Newark signed diversity-inspired partnership with fake country led by Indian cult leader

"Jesus Newark, how can an entire city get catfished?" The Daily Show's Kal Penn said.

Jarryd Jaeger Vancouver, BC
In January, officials from Newark, New Jersey sat down with "delegates" from Kailasa, which they were told was a Hindu nation off the coast of South America. It has since been revealed that Kailasa is a fake country invented by infamous Indian scam artist, cult leader, and alleged rapist Swami Nithyananda.

In their excitement over "partnering with people from diverse cultures," Newark officials, including the mayor, failed to uncover the truth.

According to the New York Post, just six days after the January 12 ceremony, City Hall admitted that they'd been duped, announcing that the agreement between them and Kailasa had been rendered "baseless and void." They ensured the public that no money changed hands and that the endeavor was motivated, on their part, solely by the desire to promote cultural and commercial ties via the sister city program.

During the ceremony, Mayor Ras Baraka said as much, telling Kailasa's delegates he hoped the agreement "helps to understand cultural, social, and political development and improves the lives of everybody in both places."

A City Hall spokesperson stated afterward, "Although this was a regrettable incident, the city of Newark remains committed to partnering with people from diverse cultures in order to enrich each other with connectivity, support, and mutual respect."

Since the news broke, officials have been slammed by everyone from citizens, to pundits, to late-night TV show hosts.

"Jesus Newark, how can an entire city get catfished?" The Daily Show's Kal Penn quipped. "Not a single person realized they'd never heard of this country before? Not on a globe, not at the Olympics? ... There must have been so many red flags, the biggest one being that anyone wanted to be sister cities with Newark!"

Fox News' Jesse Watters questioned why nobody had bothered to do any research on the alleged nation beforehand, adding that delegates from Kailasa had managed to dupe the United Nations as well, sneaking into a meeting in Geneva in February.

According to BBC, a UN official told the delegates that their submissions were "irrelevant" and "intangible" to the issues being discussed, and would ignore the statements made to two Geneva public meetings.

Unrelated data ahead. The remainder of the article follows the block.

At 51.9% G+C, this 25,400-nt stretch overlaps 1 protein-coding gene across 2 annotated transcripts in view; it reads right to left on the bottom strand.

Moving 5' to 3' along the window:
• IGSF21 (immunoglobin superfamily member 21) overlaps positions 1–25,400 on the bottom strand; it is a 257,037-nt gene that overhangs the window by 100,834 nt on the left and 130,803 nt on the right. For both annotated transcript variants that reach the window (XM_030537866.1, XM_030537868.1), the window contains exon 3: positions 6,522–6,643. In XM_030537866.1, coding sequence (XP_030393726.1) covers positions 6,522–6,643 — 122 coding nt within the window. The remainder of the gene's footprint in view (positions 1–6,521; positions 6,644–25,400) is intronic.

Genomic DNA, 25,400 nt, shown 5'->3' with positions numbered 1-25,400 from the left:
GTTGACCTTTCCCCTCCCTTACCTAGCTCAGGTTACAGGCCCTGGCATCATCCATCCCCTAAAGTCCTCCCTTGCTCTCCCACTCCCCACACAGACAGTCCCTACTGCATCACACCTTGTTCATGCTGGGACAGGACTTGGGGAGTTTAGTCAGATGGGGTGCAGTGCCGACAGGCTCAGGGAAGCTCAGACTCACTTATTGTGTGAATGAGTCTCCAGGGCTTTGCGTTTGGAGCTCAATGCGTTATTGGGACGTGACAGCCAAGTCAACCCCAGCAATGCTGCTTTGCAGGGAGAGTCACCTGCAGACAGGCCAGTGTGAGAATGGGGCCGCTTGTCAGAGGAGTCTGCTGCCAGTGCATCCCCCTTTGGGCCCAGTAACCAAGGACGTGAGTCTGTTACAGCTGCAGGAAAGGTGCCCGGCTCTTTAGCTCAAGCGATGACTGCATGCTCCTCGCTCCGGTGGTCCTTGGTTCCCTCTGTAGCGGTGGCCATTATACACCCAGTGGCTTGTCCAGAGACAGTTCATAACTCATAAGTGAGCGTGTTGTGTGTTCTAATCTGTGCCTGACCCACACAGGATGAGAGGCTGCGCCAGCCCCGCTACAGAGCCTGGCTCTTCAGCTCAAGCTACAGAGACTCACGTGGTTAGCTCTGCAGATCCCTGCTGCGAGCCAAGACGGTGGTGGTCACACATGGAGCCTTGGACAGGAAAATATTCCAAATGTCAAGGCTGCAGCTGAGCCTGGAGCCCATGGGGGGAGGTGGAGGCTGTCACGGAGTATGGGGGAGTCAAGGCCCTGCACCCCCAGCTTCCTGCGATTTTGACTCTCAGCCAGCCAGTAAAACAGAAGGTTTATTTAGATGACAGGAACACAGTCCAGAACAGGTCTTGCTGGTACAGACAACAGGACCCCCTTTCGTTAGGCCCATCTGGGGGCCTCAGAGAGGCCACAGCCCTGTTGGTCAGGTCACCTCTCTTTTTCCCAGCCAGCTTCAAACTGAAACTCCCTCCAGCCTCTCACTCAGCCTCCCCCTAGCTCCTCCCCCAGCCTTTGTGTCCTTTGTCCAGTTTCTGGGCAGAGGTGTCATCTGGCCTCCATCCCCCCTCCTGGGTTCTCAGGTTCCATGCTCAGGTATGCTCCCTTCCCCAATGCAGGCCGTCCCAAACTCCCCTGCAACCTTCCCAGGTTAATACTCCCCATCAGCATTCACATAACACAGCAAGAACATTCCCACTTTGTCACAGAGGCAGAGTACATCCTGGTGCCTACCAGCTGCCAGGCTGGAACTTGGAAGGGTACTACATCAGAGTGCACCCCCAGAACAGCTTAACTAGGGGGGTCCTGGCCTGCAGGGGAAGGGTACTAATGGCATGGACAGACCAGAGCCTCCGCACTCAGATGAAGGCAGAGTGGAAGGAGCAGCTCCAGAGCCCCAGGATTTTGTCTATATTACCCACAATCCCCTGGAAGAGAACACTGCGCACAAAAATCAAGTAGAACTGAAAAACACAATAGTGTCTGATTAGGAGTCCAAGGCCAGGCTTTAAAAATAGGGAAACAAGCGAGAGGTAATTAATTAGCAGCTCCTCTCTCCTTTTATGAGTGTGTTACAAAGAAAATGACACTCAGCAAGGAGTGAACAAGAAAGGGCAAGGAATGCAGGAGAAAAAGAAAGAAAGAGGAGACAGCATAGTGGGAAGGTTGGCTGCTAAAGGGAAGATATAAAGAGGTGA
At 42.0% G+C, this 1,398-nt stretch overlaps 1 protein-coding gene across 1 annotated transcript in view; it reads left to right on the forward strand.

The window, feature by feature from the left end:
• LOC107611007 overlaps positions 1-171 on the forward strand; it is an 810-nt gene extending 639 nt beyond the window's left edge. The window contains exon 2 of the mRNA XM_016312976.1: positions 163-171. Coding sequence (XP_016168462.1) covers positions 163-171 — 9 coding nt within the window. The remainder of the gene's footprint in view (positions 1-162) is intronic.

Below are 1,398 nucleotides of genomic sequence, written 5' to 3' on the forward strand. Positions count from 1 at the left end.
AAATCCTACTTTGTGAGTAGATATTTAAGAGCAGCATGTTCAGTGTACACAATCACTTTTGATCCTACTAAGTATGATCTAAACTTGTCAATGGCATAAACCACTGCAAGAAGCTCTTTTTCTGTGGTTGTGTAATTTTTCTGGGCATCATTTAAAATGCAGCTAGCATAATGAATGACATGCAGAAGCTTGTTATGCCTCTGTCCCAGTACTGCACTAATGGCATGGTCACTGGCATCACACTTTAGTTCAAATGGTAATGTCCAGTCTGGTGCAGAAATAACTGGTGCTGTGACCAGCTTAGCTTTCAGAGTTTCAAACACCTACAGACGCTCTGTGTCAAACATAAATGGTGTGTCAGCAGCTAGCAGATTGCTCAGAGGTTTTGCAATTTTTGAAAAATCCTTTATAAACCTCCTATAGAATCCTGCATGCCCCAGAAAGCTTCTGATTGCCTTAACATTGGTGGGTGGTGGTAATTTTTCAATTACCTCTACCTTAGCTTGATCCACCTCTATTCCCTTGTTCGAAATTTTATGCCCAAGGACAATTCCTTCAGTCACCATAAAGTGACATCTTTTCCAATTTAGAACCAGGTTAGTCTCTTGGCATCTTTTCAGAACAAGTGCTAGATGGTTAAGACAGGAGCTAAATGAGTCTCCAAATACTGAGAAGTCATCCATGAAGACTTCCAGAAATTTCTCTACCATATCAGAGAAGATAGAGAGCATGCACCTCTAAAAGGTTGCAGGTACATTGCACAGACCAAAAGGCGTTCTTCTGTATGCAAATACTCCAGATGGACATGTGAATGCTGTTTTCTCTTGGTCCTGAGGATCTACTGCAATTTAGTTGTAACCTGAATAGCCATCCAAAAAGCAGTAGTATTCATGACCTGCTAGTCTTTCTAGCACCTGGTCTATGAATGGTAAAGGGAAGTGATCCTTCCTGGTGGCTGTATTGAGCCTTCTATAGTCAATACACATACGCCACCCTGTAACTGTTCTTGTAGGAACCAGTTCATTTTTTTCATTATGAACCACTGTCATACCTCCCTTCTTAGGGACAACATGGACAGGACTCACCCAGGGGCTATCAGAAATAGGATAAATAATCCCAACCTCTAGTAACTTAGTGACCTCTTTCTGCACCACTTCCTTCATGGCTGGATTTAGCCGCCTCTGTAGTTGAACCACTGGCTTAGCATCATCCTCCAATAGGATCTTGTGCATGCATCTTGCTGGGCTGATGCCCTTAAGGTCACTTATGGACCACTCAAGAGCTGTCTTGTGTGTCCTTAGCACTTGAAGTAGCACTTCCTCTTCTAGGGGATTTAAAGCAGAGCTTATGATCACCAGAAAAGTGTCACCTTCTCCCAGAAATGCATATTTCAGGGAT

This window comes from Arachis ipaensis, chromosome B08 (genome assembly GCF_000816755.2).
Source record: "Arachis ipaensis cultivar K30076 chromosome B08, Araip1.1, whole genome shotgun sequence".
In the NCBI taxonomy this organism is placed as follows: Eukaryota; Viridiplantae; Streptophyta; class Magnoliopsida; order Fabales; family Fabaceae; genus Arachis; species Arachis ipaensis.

During one of these meetings, a woman who identified herself as Vijayapriya Nithyananda, "the permanent ambassador of the United States of Kailasa," described Kailasa as the "first sovereign state for Hindus" created by Nithyananda, the "supreme pontiff of Hinduism," and claimed that the island nation has been "successful with sustainable development" because it’s provided food, shelter, and medical care free to all citizens.

According to the BBC, Nithyananda fled India in 2019, and was accused of rape in 2010 by a female disciple. He was briefly arrested following the accusations and was released on bail. Nithyananda was charged in court in 2018.

A separate police complaint filed days before he left the country accused him of kidnapping and confining children in his Gujarat ashram.

In the same year, Nithyananda claimed to have bought an island off the coast of Ecuador and founded the country, though Ecuador has denied that he was in the country at the time, saying "Nithyananda has not been given asylum by Ecuador or has been helped by the government of Ecuador."

A quick Google search would have taken them to Nithyananda's website, where he brands himself as "The Reviver," worshipped by 20 million people all over the world. He also offers citizenship to his "great cosmic borderless Hindu nation" via QR code.


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